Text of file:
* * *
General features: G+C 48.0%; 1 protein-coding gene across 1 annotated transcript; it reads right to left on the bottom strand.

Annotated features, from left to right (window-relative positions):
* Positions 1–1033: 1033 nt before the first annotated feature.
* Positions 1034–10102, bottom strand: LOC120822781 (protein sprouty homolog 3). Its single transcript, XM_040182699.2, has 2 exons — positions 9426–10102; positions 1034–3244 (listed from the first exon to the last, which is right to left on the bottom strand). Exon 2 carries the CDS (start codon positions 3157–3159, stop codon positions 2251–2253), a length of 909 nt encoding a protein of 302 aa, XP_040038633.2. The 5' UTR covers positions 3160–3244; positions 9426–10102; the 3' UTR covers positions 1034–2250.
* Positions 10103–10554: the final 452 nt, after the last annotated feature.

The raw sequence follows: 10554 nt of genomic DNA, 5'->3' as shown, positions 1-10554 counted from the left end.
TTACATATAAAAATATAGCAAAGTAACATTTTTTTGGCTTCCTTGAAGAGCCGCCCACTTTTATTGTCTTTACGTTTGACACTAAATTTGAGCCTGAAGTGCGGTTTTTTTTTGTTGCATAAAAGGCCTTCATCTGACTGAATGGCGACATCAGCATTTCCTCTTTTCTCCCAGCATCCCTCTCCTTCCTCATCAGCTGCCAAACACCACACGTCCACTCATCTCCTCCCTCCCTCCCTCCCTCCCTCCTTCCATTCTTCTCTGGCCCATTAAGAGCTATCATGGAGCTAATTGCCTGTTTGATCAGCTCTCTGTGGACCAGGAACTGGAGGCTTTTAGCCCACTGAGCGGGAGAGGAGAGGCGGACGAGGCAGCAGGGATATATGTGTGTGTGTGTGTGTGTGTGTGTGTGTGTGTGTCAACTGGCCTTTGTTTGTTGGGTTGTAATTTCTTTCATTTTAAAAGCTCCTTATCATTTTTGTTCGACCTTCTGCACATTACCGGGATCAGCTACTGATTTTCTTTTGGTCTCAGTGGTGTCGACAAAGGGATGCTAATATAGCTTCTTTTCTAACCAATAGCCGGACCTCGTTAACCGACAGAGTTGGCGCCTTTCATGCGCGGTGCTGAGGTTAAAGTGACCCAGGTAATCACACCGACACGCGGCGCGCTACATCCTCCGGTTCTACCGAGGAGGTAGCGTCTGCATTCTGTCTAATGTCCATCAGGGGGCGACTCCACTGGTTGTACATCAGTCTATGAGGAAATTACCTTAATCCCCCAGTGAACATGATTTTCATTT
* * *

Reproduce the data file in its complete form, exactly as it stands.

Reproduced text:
General features: G+C 48.0%; 1 protein-coding gene across 1 annotated transcript; it reads right to left on the bottom strand.

Annotated features, from left to right (window-relative positions):
* Positions 1–1033: 1033 nt before the first annotated feature.
* Positions 1034–10102, bottom strand: LOC120822781 (protein sprouty homolog 3). Its single transcript, XM_040182699.2, has 2 exons — positions 9426–10102; positions 1034–3244 (listed from the first exon to the last, which is right to left on the bottom strand). Exon 2 carries the CDS (start codon positions 3157–3159, stop codon positions 2251–2253), a length of 909 nt encoding a protein of 302 aa, XP_040038633.2. The 5' UTR covers positions 3160–3244; positions 9426–10102; the 3' UTR covers positions 1034–2250.
* Positions 10103–10554: the final 452 nt, after the last annotated feature.

The raw sequence follows: 10554 nt of genomic DNA, 5'->3' as shown, positions 1-10554 counted from the left end.
TTACATATAAAAATATAGCAAAGTAACATTTTTTTGGCTTCCTTGAAGAGCCGCCCACTTTTATTGTCTTTACGTTTGACACTAAATTTGAGCCTGAAGTGCGGTTTTTTTTTGTTGCATAAAAGGCCTTCATCTGACTGAATGGCGACATCAGCATTTCCTCTTTTCTCCCAGCATCCCTCTCCTTCCTCATCAGCTGCCAAACACCACACGTCCACTCATCTCCTCCCTCCCTCCCTCCCTCCCTCCTTCCATTCTTCTCTGGCCCATTAAGAGCTATCATGGAGCTAATTGCCTGTTTGATCAGCTCTCTGTGGACCAGGAACTGGAGGCTTTTAGCCCACTGAGCGGGAGAGGAGAGGCGGACGAGGCAGCAGGGATATATGTGTGTGTGTGTGTGTGTGTGTGTGTGTGTGTGTCAACTGGCCTTTGTTTGTTGGGTTGTAATTTCTTTCATTTTAAAAGCTCCTTATCATTTTTGTTCGACCTTCTGCACATTACCGGGATCAGCTACTGATTTTCTTTTGGTCTCAGTGGTGTCGACAAAGGGATGCTAATATAGCTTCTTTTCTAACCAATAGCCGGACCTCGTTAACCGACAGAGTTGGCGCCTTTCATGCGCGGTGCTGAGGTTAAAGTGACCCAGGTAATCACACCGACACGCGGCGCGCTACATCCTCCGGTTCTACCGAGGAGGTAGCGTCTGCATTCTGTCTAATGTCCATCAGGGGGCGACTCCACTGGTTGTACATCAGTCTATGAGGAAATTACCTTAATCCCCCAGTGAACATGATTTTCATTT